|Seen above is a United Nations Security Council report in 2016 that shows Japan's illegal export of radars to North Korea. The photo, released by the North's propaganda Rodong Sinmun on Feb. 7, 2015, shows a North Korean warship.|
By Lee Min-hyung
The Japanese government is threatening the cornerstone of security in Northeast Asia ― the United States-initiated trilateral system on which both South Korea and Japan rely ― as Tokyo is suspected of selling sensitive materials and dual-use technology.
Earlier, Tokyo said Seoul had "illegally exported some sensitive components to Pyongyang" without providing evidence.
South Korea proposed a plan to launch a United Nations-led body to probe Japan's assertion by saying Japan "should present clear clues and evidence" to back up its claim.
The unproven assertion by Japan is raising concerns that it is creating a security gap between South Korea and the United States at a time when Washington wants solid cooperation between its two key East Asian partners in response to the rise of China and North Korea's nuclear program.
Political analysts in Seoul said the growing "bilateral bickering" would not be good for Washington in terms of pushing its ambitious Indo-Pacific strategy as Japan's alleged sanctions violations cannot be allowed to undermine such cooperation at this critical time.
Specifically, reports from the U.N. Security Council (UNSC) have shown that Japanese radar antennas had been used for a North Korean warship. The U.N. agency claimed its member countries are prohibited from exporting the parts to Pyongyang under the sanctions on the North.
The items also included luxury goods. One of the UNSC reports said that 18 luxury sedans, manufactured by Mercedes-Benz and Lexus, were exported to the North over two years from 2008. Other goods exported from Japan to the North during the same period also included 10,000 cigarettes, 12 bottles of Japanese sake, cosmetic products and pianos.
On top of that, more than 7,000 computers were exported to the North from Japan between November 2008 and June 2009, according to U.N. reports.
|This photo, released by the North's Korea Central News Agency on May 2017, shows a construction crane that was possibly manufactured by a Japanese firm. The United Nations Security Council said in a report that Japan was suspected of illegally exporting the crane to the North. The crane was used in the assembly of the North's Hwasong-12 intermediate-range ballistic missile. Yonhap|
As of Monday, the Japanese government has not made any official statements over the U.N. sanction violation allegations. Washington-led economic sanctions on Pyongyang have so far been playing a critical role in helping the North stay motivated in the nuclear disarmament talks since early last year when the nuclear talks between Washington and Pyongyang started.
The Japanese government's attitude is also a source of contention here, as Tokyo is keeping a low profile and has not apologized.
It remains unknown how Japan exported the items to the North. But it's been said the exported items could have been smuggled into the North via an unidentified route in China.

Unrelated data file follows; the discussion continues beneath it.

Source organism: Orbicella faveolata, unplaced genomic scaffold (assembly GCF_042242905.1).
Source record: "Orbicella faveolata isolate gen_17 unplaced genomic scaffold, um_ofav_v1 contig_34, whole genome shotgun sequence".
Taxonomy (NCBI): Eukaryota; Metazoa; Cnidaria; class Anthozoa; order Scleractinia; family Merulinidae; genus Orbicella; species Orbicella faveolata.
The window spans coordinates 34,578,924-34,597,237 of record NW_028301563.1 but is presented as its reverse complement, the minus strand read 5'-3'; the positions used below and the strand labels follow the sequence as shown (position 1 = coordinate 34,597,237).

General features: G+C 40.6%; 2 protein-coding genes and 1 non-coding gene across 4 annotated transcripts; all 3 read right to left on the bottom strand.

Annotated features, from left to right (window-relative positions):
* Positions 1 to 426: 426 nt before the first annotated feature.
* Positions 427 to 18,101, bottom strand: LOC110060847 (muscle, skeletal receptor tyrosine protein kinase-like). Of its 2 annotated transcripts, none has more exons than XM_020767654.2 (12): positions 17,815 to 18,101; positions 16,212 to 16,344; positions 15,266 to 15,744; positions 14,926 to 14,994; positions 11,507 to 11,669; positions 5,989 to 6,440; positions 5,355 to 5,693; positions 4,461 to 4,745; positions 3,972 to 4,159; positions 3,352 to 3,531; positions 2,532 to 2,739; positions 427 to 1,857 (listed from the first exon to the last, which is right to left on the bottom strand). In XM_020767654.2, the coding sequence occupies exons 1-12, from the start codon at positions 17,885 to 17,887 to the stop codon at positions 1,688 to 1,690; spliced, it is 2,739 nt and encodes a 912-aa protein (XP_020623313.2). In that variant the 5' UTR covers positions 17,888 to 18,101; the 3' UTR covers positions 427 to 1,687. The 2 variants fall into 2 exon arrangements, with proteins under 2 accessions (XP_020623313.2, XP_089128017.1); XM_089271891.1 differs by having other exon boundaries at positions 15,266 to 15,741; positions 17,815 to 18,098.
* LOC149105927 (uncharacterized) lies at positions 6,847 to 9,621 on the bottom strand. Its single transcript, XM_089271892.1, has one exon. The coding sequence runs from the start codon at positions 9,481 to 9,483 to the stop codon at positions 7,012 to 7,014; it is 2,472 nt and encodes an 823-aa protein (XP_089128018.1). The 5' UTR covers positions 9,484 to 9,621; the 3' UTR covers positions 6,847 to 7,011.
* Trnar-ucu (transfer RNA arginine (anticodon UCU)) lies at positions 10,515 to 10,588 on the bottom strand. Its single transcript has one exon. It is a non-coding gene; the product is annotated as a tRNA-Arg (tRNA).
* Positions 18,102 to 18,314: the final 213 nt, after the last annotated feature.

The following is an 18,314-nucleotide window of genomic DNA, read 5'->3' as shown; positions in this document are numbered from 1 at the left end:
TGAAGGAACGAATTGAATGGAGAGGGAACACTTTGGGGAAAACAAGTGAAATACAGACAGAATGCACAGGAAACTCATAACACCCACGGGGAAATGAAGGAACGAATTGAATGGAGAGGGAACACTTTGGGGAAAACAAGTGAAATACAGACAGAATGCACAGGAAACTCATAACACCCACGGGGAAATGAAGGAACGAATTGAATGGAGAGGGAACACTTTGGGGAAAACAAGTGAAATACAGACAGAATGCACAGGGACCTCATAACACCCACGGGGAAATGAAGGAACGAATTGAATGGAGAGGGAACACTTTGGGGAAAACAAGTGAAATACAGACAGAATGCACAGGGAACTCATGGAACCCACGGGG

South Korea has officially denied accusations that it had shipped materials that could be used in weapons programs to North Korea, as a diplomatic row intensifies over wartime forced labor that threatens to disrupt the global supply of memory chips.
|Seen above is North Korea's unmanned aerial vehicle that was found on Baengyeong Island in the West Sea. The U.N. claimed that Japanese parts, such as a camera and engine, were used to manufacture the vehicle. Yonhap|
Even if the relationship between Seoul and Tokyo is on track to plunge to its lowest ebb, neither side has shown has any signs of finding a middle ground to end their aggravating ties.
Ever since Japan applied the discriminatory measure, which is seen by many as against fair trade rules, South Korea has called for the need to begin talks to resolve the dispute. But Japan has refused Seoul's proposal to hold the dialogue.
Last week, a South Korean security, industry and trade representative arrived in Tokyo for discussions on Japan's move to tighten control on high-tech exports, but no substantial progress has been reported.
The Tokyo-driven retaliation apparently started as part of its countermeasures against Seoul's Supreme Court ruling last year that ordered Japanese firms to compensate Koreans forced to work in their factories during World War II.
Also, South Korea is seeking help from Washington. Foreign Minister Kang Kyung-wha discussed the issue with Secretary of State Mike Pompeo by phone and conveyed Seoul's view that Japan's "undesirable" trade curbs could directly disrupt global supply chains and hurt trilateral cooperation among the countries.
Kim Hyun-chong, the country's most seasoned trade specialist, came back from his hurriedly arranged visit to Washington, D.C., Sunday, after winning Washington's support "unofficially" to stand behind South Korea's position over the trade friction between Seoul and Tokyo. But as of now, the U.S. is not showing any active gestures to mediate the dispute between the South and Japan.